Fresh Air

Fresh Air

From NPR

Fresh Air from WHYY, the Peabody Award-winning weekday magazine of contemporary arts and issues, is one of public radio's most popular programs. Hosted by Terry Gross, the show features intimate conversations with today's biggest luminaries.More from Fresh Air »

Most Recent Episodes

Best Of: Toni Morrison & Will Forte

Nobel Prize-winning writer Toni Morrison discusses her latest book, 'God Help the Child,' about distinguishing color from race. Book critic Maureen Corrigan reviews Ross Macdonald's crime fiction. Actor Will Forte talks about landing a job on 'Saturday Night Live' and learning from Bruce Dern on the set of 'Nebraska' that acting is "all about commitment."



The 'Secret History' Of Fascism And The Catholic Church

It's commonly thought that the Catholic Church fought heroically against the fascists in Italy. But historian David Kertzer says the church actually lent organizational strength and moral legitimacy to Mussolini's regime. Kertzer recently won a Pulitzer Prize for his book 'The Pope and Mussolini: The Secret History of Pius XI and the Rise of Fascism in Europe.' Film critic David Edelstein reviews the Iranian mystery film 'About Elly.'



The Humanitarian Crisis in Yemen

Reporter Gregory Johnsen talks about the humanitarian crisis in Yemen and how the chaos is impacting the U.S. fight against al-Qaida. Johnsen describes a country torn apart. "I don't even think it's accurate to speak of Yemen as one country anymore," he says. "I think the country has been definitively and decisively broken in the way that no one will ever be able to put it back together again." Ken Tucker reviews Dwight Yoakam's new album 'Second Hand Heart.'



Met Opera Chorus Master & Will Forte

Metropolitan Opera Chorus Master Donald Palumbo talks about what it takes to make 150 voices sound like one. Actor Will Forte talks about his new show 'Last Man On Earth,' and what he learned from Bruce Dern on the set of 'Nebraska.'



Former NYC Cop On 'The Job'

Retired New York City police officer Steve Osborne shares stories including chasing a robber into a train tunnel and breaking up a knife fight. "Your heart is pounding; your adrenaline is shooting out of your ears," he says. "And you got one second to get it right." Over his 20 years of duty he never fired his gun. His new memoir is called 'The Job.' Also book critic Maureen Corrigan reviews four crime fiction stories by Ross MacDonald.



Toni Morrison

Nobel Prize-winning writer Toni Morrison discusses her new novel, 'God Help the Child.' At 84, she looks back on her life and says she regrets everything. "It's not profound regret," she says. "It's just a wiping up of tiny little messes that you didn't recognize as mess when they were going on."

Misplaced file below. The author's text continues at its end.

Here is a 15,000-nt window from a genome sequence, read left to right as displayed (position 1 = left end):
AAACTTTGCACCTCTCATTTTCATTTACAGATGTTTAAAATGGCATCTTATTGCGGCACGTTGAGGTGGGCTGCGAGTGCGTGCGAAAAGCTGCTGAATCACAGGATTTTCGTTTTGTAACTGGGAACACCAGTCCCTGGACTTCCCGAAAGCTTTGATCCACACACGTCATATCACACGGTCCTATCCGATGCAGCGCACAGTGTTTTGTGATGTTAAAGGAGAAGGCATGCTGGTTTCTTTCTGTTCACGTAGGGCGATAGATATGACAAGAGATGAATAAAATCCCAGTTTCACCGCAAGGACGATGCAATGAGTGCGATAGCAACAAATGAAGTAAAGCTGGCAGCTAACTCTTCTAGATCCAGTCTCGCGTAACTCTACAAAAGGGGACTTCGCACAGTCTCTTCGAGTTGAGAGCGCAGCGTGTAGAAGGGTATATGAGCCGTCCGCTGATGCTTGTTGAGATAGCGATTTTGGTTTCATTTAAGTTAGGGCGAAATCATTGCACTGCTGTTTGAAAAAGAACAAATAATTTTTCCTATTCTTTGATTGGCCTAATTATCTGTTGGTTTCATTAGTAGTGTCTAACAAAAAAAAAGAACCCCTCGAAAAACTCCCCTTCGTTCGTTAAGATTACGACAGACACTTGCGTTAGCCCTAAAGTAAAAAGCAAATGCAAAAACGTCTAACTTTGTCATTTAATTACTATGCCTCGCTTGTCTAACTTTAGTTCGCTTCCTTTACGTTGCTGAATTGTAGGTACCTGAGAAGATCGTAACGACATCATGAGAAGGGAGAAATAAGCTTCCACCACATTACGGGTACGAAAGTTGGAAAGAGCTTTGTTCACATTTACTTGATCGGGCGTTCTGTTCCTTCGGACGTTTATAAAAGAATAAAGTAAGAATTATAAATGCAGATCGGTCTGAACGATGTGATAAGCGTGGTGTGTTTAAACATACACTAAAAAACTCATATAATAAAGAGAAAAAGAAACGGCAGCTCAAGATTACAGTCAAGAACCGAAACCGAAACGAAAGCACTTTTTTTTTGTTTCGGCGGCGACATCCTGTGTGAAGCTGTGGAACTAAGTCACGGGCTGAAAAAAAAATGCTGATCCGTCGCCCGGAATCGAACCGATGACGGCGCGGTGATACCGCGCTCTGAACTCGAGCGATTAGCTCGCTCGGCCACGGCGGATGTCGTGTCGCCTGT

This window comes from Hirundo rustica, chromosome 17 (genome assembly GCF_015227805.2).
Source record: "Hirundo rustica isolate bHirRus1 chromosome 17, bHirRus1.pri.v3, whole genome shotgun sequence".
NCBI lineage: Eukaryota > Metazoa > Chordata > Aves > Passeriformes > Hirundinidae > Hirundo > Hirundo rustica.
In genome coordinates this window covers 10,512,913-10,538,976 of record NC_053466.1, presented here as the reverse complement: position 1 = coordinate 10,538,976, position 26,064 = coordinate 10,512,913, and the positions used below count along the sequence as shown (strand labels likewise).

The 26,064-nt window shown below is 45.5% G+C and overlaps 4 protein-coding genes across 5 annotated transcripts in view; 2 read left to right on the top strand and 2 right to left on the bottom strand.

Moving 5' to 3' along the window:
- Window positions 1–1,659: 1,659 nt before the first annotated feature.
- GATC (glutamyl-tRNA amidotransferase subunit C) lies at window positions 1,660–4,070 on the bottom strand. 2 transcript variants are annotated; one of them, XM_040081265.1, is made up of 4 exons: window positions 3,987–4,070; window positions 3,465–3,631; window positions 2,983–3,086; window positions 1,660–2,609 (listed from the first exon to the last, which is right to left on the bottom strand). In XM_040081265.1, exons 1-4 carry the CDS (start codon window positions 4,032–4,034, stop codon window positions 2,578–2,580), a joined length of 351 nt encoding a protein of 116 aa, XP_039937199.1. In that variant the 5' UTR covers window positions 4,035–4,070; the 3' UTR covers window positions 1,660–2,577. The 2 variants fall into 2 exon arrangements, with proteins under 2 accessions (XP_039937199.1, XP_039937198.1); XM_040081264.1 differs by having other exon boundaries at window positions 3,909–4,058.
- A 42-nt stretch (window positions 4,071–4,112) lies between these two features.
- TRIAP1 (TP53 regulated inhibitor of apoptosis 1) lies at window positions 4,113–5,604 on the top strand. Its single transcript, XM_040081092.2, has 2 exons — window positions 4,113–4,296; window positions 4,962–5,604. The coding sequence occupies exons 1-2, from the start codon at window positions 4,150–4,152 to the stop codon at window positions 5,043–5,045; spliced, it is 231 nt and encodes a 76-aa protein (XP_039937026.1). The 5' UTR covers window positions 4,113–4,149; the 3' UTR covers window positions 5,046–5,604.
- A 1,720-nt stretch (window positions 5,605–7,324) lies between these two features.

Best Of: Mark Ronson's 'Uptown Funk' & 'House of Cards'

Terry Gross interviews DJ, musician and record producer Mark Ronson. Ronson's hit song 'Uptown Funk' features vocals by Bruno Mars and spent 14 weeks as Billboard's #1 single. Also Beau Willimon, the creator of the Netflix series 'House of Cards.' And Ken Tucker reviews the new album from the band The Mountain Goats.



'Community's' Joel McHale

Actor Joel McHale, star of the comedy series 'Community.' Last year, NBC cancelled the series after five seasons, but now 'Community' is back, streaming new episodes on Yahoo. Also, film critic David Edelstein reviews 'True Story,' starring James Franco and Jonah Hill.



DJ / Producer Mark Ronson & YouTube's First Decade

DJ, musician and record producer Mark Ronson talks about his life in music. Ronson's hit song 'Uptown Funk' featuring Bruno Mars spent 14 weeks at #1 on Billboard's 'Hot 100' chart. Ronson had his first big success producing Amy Winehouse and has produced recordings by Paul McCartney, Adele, Christina Aguilera, Nas, and Lily Allen. Also, tech contributor Alexis Madrigal reflects on YouTube's first decade.



Billy Crystal & Josh Gad

In the new FX series 'The Comedians,' Billy Crystal and Josh Gad star as satirical versions of themselves. The show is about how the two comedians are hesitant to work together and share the spotlight, but they do, and they begin a strained relationship, in which they're separated from each other by a generational comedy gap. They discuss their new show, their respective work on Broadway and voicing animation. Also David Bianculli shares his thoughts on the series finale of 'Justified.'



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